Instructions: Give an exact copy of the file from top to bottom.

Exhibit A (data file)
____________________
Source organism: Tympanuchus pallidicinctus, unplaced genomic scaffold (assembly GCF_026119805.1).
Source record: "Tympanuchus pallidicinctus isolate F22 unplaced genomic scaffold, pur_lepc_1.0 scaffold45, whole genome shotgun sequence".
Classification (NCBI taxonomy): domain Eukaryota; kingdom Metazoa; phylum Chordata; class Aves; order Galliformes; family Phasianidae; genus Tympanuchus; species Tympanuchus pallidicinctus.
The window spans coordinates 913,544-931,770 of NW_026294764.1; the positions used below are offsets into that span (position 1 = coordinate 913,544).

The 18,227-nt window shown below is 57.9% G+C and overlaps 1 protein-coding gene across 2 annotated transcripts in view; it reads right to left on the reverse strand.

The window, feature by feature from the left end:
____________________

Source organism: Tympanuchus pallidicinctus, unplaced genomic scaffold (assembly GCF_026119805.1).
Source record: "Tympanuchus pallidicinctus isolate F22 unplaced genomic scaffold, pur_lepc_1.0 scaffold45, whole genome shotgun sequence".
Classification (NCBI taxonomy): domain Eukaryota; kingdom Metazoa; phylum Chordata; class Aves; order Galliformes; family Phasianidae; genus Tympanuchus; species Tympanuchus pallidicinctus.
The window spans coordinates 913,544-931,770 of NW_026294764.1; the positions used below are offsets into that span (position 1 = coordinate 913,544).

The 18,227-nt window shown below is 57.9% G+C and overlaps 1 protein-coding gene across 2 annotated transcripts in view; it reads right to left on the reverse strand.

The window, feature by feature from the left end: